Tuesday, April 22, 2014

Pittsburgh, PA Edition: Church Brew Works

Church Brew WorksI'm not quite sure if there's a better way to get my attention than creating a brewery in a church.

Church Brew WorksIt's kinda edgy and combines two things I enjoy: craft beer and theology. Kinda.

Tony and I were at a conference in Pittsburgh, so, of course, we used it as an opportunity to try a new restaurant.

Church Brew Works is located on Liberty Avenue (just down the road from my father's former workplace). The brewing is done, literally, in the alter of the restored Roman Catholic church.

Their menu is kind of all over the place, from pierogies and cheesesteak to steamed mussels and buffalo meatloaf. The last one was interesting because I haven't seen it anywhere else. Plus it looked to be one of their specials.

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But first - an appetizer. They have "untraditional pierogies" as a daily special with different fillings. That day was chicken and black bean pierogi with a curry BBQ sauce.

Church Brew Works

It was good. It was different. The sauce was a little sweet, which was nice with the savory filling.

The meatloaf was also different, but I appreciated it. It came with rosemary redskin potato croquettes, braised greens, applewood smoked bacon, garlic chips and roasted tomato demi-glace.

Church Brew Works

The texture was a bit more ... can I say slimey? than maybe beef. But that wasn't necessarily bad. The flavor was OK. Nothing too special. Combined with some of the garlic chips, it was better. That flavor had to be derived from the additions - not within the meat itself. The fried potato pancake was great, and the greens were a bit bitter so combining a bite with all three flavors made for a decent meal.

We also had a beer sampler. Their main beers were a Celestial Gold (light later), Pipe Organ Pale Ale (English pale ale) and Pious Monk Dunkel (Munich-style dark lager) plus some rotating beers. Overall, I felt the beers were OK. Some pretty good, some interesting, some a little less pleasant. But definitely a good bit to choose from.


Church Brew Works






An interesting concept, I think, that's maybe not totally followed through with the menu. The beer was a highlight.

Grade: B
Church Brew Works on Urbanspoon

Wednesday, April 9, 2014

Fish Fry Fridays

Fish

I wasn't raised Catholic, but that hasn't stopped me from taking part in our culture's penchant for fish during the Lenten season.

"Historically, since about the second century of Christianity, Christians abstained from meat on Friday as a kind of sacrifice and reminder that acknowledged Jesus’ sacrifice on the Cross which we commemorate on Good Friday. It’s also why we proclaim the sorrowful mysteries of the rosary on Friday. About a century or two later, Lent came into being, as a season of intense preparation for Easter, so the fasting and abstinence was extended to much of Lent (source)."

Catholics are to abstain from eating meat on Fridays during lent, so many restaurants have fish specials on Fridays, fast food places have sales on their fish sandwiches, and churches and fire departments (among others) have fish fries.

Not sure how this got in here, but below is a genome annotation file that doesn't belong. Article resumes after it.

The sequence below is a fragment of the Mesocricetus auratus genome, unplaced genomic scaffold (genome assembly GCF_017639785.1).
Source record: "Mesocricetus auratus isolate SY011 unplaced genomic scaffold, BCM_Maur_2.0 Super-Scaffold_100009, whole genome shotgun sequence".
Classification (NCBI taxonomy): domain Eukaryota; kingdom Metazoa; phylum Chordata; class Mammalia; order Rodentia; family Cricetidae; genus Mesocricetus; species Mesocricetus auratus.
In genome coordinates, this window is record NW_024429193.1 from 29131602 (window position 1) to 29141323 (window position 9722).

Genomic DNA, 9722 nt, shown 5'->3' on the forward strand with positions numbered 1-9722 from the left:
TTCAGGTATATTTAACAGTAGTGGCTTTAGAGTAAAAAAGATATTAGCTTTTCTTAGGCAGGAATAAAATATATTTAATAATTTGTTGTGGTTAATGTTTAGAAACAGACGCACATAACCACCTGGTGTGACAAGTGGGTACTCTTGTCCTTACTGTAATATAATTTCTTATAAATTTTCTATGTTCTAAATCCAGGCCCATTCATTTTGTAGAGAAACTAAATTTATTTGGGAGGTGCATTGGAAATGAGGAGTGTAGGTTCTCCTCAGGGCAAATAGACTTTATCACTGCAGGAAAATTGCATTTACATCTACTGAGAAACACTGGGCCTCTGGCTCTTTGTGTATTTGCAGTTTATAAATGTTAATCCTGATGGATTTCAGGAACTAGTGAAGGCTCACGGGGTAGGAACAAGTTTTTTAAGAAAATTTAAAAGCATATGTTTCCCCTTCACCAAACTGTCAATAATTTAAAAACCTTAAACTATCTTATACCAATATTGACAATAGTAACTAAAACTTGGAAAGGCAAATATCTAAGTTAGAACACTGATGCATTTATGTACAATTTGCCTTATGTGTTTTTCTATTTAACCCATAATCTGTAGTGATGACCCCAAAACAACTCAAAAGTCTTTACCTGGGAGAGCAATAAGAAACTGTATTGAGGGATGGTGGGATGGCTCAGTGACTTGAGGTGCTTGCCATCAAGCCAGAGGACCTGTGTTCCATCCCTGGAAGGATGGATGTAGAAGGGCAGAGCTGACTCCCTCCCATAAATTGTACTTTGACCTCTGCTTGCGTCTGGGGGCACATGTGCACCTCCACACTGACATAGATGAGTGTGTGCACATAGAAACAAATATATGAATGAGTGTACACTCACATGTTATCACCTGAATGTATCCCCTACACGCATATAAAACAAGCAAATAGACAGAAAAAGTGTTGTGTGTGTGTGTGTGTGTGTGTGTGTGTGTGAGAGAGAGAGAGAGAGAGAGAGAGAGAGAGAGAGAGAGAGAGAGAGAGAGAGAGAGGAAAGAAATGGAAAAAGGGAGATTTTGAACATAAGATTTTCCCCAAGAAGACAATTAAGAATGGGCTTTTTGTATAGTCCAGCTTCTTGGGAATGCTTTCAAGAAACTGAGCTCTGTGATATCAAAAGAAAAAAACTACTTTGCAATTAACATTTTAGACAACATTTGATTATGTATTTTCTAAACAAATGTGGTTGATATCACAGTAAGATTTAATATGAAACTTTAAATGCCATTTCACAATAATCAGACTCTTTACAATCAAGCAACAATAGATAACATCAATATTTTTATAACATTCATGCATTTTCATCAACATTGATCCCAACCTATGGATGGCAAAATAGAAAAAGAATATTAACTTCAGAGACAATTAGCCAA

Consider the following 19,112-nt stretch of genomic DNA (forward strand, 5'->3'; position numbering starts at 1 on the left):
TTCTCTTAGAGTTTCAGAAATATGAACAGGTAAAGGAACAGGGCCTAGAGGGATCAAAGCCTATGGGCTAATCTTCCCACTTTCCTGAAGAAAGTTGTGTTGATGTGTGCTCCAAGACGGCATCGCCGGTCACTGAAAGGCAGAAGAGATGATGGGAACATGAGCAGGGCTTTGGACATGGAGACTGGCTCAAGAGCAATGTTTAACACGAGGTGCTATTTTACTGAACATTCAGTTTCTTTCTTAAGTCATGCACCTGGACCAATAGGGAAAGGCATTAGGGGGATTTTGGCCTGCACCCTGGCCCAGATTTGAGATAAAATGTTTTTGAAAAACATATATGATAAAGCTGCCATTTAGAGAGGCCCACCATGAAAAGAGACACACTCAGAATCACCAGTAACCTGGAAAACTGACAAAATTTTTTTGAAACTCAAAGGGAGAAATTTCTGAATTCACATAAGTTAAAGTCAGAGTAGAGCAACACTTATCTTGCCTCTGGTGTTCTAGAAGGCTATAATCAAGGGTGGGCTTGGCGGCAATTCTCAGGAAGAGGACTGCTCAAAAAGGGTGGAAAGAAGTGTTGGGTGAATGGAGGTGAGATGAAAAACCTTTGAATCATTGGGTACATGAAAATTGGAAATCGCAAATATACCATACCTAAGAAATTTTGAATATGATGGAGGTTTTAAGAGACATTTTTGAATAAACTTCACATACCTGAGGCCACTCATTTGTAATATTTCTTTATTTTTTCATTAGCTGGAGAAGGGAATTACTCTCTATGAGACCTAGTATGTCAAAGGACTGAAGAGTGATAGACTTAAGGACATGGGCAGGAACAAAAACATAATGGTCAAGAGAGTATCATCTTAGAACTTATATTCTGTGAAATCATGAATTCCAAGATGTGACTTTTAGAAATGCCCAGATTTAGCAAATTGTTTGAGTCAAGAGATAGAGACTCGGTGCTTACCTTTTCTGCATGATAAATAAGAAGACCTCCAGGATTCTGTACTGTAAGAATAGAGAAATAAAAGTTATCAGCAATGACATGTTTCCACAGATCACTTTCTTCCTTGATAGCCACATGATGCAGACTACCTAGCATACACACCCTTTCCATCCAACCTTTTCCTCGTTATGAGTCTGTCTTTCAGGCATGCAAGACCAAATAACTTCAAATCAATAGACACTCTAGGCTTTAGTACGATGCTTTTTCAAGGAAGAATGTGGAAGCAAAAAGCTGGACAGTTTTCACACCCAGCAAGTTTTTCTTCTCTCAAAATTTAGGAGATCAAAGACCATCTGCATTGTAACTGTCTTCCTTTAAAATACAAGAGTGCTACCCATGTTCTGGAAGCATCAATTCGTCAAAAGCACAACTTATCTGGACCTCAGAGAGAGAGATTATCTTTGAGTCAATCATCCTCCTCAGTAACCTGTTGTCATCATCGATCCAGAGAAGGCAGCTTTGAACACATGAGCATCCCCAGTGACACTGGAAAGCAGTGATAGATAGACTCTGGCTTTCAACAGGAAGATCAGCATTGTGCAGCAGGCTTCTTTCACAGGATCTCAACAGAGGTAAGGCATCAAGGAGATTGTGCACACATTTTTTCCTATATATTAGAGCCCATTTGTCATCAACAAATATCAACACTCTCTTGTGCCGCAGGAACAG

I love a good fish sandwich. I have memories of my dad and me going to Shop 'N Save (yes, Shop 'N Save) and getting huge fish sandwiches. A fried and battered piece of fish sandwiched on a hoagie bun with tartar sauce was a special Friday treat every once in a while. Nostalgia does weird things--I don't know.

My frenemy Robert Phipps told me about the fish fries at St. Francis de Sales. From 5 p.m. to 7 p.m., they have fried or baked fish, a roll, drink and dessert with your choice of three sides: French fries, macaroni & cheese, green beans or cole slaw. It's $8 for adults and $4 for children 12 and under. Eat in or take out. But since there is only one more Friday during Lent, you only have Friday, April 11 to check it out.

Aside from being at the top of a hill in Morgantown and getting to see the area from a cool angle, the meal was really good. When we walked in, we walked up to the counter and paid. Cash or check. Then I was a little confused on where to go because lots of people were standing around for to-go orders, I assume. I made my way to the left and down the hall. I had wo huge fish portions that were quite tasty. The roll was fresh and warm - probably one of my favorite parts of the meal. The cole slaw was also great - finely chopped and thick. Macaroni and cheese and french fries were OK. And good lord they have a ton of different desserts brought in or homemade. A huge table full of different kinds.

If you go, the place does get packed - even when we went right at 5 p.m. There's room upstairs, FYI.

Any other places in town do fish fries? Or maybe just a place that has a REALLY good fish sandwich?

Tuesday, April 8, 2014

Dunkin' Donuts vs. Tim Hortons

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I've never really had Tim Hortons or Dunkin' Donuts. I could've in passing if someone brought donuts to work or something, but I never went to one of these shops and consciously purchased a donut. Since Ray's Pastries closed up shop - quite possibly due to both of these donut giants taking over - I wanted to see what all the hype was about.


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The shops are literally on opposite ends of town. Tim Horton's out past the University Town Centre, and Dunkin' Donuts is in Sabraton. We ventured to both for a dozen donuts that we took to work. Tim Horton's was up first. Their selection seemed smaller, but more intimate as they were right in the case in front of you. Dunkin' Donuts had a larger variety - a whole wall filled with donuts - and more were coming out fresh waiting to be stocked. Tim Hortons was also a little bit more expensive for a dozen. Tim Hortons has a drive-thru. Dunkin' Donuts also has a drive-thru and is open 24 hours.

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I had a jelly-filled powdered donut from Tim Hortons. That jelly turned out to be blueberry, which was good. Super messy, but still good.